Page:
1. Yeah I’ve checked back to your page a couple of times since I enjoy your articles! Sigh, real life is usually more important though 🙂

      I would LOVE to have an article featured on your site! Email me at and we can figure out how to best accomplish that. Since I’m not posting every day would like to post something of yours on my site as well.


  1. Wow. You went in a different direction with this one and thanks.
    Your advice about dealing with a loved one with a substance use disorder is pretty common sense to me but I needed to hear it again. (My brother is going through it and we, as family members are trying to control , I mean help him.). 🤭. I also was impressed with Johann Hari’s ted talk on the lack of connection problem. Gabor Mate thinks it’s all due to childhood trauma. Steven Slate says it’s all a matter of preference and if you just read his book you’ll see that. The truth is, it’s a very complex problem that has a complex solution. Different for each one of us. Reducing harm is probably the best we can do.

    1. “and we, as family members are trying to control , I mean help him” ….have truer words ever been spoken?

      You are spot on regarding it being a complex issue. The only BAD thing you can do for someone suffering from an addiction is put them in a box with everyone else and tell them there is only ONE way to get out. Fortunately for your brother, you understand something that most in the treatment community will never realize. Love ya!

  2. Ok, this post was for your Mom and it serves a purpose. Now let’s get back to the good stuff: your story and the way you present it, with your sarcastic wit and humor. I spent a couple of decades in 12-step and I really enjoy your perspective on it. Within 12-step, criticism of of 12-step is not allowed, which is interesting in and of itself. I know I benefitted from my time in “the program” but…. there are so many buts. It’s possible 12-step saved my life and my father’s,… but. When I stopped going to meetings, even though I didn’t keep drinking, any problems I experienced were seen by my 12-step friends as directly related to lack of meeting attendance. What bothers me most about 12-step (there are many things) is that extremely pathological people can rise to great power and admiration there, based entirely on their sobriety date. I’m sorry to dump this rant onto your post. I hope you don’t mind. Thanks for listening.

    1. No worries man that was an excellent critique! There’s a lot of scary stuff going on ‘in the rooms’ and I belong to several FB groups that expose their hypocrisy and give a safe space to voice criticism.

      And I hear you on getting back to my story, that’s what I prefer to write about anyways. Had to give something back to my loving Maaaa since she’s financed and supported most of my addicted nonsense.

    2. Suppposed soberity date as given by the patholigical person. There is no person at the door cheking soberithy dates its when you say it is. 12 steps save no one you and your father saved your own lives. Denouncing the critic is a cult charcteristic in 12 step groups it is full-blown.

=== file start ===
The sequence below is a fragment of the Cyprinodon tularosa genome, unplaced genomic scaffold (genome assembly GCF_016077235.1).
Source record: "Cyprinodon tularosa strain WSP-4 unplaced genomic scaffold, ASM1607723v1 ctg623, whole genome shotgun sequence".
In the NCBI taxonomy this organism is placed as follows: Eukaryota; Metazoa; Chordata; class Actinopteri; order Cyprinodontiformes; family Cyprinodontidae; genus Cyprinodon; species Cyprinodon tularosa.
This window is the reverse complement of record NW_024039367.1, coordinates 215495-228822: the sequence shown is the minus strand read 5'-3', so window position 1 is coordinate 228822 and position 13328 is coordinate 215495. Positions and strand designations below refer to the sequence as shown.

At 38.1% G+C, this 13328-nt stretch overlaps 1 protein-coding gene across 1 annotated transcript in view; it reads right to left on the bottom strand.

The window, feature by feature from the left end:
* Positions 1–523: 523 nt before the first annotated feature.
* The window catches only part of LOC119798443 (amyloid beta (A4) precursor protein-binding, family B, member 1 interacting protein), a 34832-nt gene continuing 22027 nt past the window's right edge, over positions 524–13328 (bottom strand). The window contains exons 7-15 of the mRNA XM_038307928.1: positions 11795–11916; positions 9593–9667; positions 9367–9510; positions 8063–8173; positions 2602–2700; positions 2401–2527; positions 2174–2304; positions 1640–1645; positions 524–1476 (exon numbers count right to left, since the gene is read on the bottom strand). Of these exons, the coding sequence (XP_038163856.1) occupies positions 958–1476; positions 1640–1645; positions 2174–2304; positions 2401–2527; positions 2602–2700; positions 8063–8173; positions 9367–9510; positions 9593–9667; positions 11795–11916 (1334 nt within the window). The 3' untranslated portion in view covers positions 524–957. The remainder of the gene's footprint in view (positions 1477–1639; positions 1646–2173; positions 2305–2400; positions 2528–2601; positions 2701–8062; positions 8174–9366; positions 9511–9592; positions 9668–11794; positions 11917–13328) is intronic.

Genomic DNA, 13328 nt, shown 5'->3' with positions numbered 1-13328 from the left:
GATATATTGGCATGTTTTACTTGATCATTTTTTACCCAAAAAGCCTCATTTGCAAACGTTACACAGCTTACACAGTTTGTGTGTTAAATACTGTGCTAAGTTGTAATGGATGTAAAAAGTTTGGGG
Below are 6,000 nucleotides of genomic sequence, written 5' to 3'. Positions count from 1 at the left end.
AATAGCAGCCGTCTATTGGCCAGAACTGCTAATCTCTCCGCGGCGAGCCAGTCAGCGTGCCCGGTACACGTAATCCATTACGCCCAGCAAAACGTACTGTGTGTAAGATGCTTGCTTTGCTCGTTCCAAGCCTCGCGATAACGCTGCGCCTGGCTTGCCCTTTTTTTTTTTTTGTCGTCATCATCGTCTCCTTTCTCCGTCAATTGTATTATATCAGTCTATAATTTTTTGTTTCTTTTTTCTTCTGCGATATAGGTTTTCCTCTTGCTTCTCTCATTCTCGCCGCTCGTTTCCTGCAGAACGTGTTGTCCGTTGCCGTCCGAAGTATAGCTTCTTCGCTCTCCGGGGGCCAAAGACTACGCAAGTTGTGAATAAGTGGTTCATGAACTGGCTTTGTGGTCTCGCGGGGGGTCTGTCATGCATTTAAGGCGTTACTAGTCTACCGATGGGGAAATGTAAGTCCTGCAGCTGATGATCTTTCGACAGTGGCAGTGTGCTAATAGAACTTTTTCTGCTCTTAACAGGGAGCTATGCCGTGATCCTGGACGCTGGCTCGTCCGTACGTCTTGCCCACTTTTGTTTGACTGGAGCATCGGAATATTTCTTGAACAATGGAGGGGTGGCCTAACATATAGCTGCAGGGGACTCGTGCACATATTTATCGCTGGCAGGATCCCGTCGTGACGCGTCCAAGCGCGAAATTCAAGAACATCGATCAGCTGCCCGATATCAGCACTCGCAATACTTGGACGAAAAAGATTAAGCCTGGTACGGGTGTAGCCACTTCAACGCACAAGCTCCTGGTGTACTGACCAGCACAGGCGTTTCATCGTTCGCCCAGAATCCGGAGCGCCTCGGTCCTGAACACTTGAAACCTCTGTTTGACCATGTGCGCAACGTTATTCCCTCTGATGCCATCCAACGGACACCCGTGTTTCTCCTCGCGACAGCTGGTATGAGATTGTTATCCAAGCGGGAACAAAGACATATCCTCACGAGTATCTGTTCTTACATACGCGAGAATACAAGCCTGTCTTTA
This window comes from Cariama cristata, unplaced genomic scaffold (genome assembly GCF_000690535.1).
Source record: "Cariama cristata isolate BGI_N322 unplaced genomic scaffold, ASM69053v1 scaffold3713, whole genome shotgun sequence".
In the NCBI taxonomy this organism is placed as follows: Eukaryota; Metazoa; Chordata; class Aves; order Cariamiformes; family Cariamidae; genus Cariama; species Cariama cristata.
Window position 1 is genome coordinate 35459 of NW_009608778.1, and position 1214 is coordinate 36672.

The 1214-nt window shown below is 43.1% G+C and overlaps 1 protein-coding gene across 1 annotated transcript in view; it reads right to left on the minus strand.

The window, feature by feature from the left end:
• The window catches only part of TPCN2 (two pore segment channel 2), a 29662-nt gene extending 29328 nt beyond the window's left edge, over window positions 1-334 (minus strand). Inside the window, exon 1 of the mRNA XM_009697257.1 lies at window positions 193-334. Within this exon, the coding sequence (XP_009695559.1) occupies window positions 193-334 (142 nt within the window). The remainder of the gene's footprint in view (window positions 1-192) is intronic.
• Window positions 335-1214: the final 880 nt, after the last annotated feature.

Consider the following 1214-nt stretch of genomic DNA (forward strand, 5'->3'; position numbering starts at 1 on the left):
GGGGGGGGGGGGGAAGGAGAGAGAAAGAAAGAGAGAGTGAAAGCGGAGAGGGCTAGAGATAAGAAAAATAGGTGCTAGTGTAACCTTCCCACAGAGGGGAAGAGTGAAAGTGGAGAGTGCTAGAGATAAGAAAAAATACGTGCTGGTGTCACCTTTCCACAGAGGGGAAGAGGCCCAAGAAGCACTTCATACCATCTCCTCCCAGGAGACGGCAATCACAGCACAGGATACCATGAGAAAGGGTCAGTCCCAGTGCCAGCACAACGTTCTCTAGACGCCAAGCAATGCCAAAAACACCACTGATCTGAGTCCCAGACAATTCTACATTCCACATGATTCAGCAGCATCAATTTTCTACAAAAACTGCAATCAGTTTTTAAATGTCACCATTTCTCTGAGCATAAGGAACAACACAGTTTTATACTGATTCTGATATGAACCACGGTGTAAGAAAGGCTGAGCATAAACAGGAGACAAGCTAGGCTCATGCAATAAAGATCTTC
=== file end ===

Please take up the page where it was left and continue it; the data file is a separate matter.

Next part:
3. Well said! All of your points are honest and correct. I wish more people would stop and see ‘addicts’ for what they are; or rather, who they are. People, just like them. You, me, Auntie Jane, Uncle Bob, Gramma, the stranger in the supermarket, the doctor, the teacher, their kids. The list goes on and on.
    Thanks for sharing and being so open! Also, that picture says a thousand words.

    1. Thanks as always for your support Meg 🙂

      That picture was taken when I was a Freshman in college. I thought my home made mosquito net was genius! Like all brilliance, it must have been ahead of it’s time though because my friends just made fun of me.

  4. As far as I know addiction is a psyological response to an opiate, making addiction a phenomnon not a behavior. Yet, it is a perjorative term with a social stigma. Why not start to stop isolating people by stopping calling them “addicts.” And start from the premise that everything we thought we have learned since the 70’s is 12 step BS. What the jest of your writing is about is the way we thought in the 70’s a behavior that was accepted, that most people could handle and if you thought you had a problem see a doctor. Dah! The numbers are fine but I’d go with the harvard studies that say 4 to 5% effcetivness giving the 12 steps a succes rate of 0 to -1%. Heck even AA’s own tri-annual survey says 3% effectivness which produce a success rqate when the rate of spontaneous remission is subtracted of -2%. Use AA’s own nubers even if they are not sceintific studies.

    1. And you are absolutely right. Part of eradicating stigma would be not referring to people as ‘addicts’. There are at LEAST ten other things you could use to describe me other than this heinous term. For ease of read I think it was necessary.

  5. This is the premise, the 12 steps don’t do an Fing thing, have nothing to do with treatment, and uyet they dominate a billion dollar industry? Why is that and how do we stop it. How do we kill the mussings of a drunken, acid dropping, womanizing con-artist Bill Wilson from dominating a billion dollar industry?

  6. Yes! Great post, true words spoken. I have buried my husband and brother to addiction and can tell you that no matter how much money you throw at an addict to stop, they won’t. Everyone has to choose for themselves!